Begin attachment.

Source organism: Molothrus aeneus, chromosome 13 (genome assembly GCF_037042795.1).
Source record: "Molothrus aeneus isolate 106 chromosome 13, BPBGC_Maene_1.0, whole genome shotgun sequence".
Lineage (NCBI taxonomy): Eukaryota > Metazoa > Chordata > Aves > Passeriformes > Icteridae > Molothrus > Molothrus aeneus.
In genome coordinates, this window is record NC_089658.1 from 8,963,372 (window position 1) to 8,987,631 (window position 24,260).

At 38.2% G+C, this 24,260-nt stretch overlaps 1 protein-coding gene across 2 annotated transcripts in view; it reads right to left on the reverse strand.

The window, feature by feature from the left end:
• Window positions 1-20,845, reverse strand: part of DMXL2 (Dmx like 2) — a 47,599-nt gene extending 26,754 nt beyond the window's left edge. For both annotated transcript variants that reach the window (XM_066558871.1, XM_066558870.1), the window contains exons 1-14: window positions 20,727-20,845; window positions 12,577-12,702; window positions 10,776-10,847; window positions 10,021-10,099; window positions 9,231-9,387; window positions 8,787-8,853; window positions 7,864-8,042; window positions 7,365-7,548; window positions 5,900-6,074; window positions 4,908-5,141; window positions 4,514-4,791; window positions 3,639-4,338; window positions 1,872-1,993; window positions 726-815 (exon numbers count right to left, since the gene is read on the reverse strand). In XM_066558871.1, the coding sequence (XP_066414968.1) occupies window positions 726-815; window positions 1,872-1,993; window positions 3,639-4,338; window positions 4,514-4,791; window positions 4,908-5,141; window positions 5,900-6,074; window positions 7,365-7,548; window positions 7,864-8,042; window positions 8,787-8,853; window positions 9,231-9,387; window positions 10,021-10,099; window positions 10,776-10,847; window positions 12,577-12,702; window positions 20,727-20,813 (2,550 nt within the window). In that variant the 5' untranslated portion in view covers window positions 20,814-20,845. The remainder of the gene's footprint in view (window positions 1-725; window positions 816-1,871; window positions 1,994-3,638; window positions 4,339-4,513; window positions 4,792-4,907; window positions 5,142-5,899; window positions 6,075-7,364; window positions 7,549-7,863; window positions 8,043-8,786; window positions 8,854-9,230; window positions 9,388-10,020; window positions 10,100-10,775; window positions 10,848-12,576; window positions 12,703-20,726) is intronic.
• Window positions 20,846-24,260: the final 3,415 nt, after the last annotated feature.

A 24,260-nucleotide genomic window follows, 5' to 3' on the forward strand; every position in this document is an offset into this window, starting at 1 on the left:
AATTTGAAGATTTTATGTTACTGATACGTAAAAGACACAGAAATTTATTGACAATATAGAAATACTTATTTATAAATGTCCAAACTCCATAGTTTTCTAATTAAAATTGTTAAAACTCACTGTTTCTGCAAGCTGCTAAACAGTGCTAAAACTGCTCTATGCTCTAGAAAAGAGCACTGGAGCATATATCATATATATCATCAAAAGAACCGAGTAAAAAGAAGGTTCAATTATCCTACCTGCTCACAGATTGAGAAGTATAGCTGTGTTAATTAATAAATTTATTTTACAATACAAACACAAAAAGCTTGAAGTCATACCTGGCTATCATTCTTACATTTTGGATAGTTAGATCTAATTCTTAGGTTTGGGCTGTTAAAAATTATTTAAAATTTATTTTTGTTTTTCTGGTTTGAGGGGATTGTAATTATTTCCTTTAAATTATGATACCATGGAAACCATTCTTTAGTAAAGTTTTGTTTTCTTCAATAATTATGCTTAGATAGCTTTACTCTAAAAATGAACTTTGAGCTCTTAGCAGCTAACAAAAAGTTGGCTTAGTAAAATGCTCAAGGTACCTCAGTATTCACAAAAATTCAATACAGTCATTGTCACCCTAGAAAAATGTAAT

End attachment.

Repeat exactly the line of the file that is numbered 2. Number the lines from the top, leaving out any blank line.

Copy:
Source record: "Molothrus aeneus isolate 106 chromosome 13, BPBGC_Maene_1.0, whole genome shotgun sequence".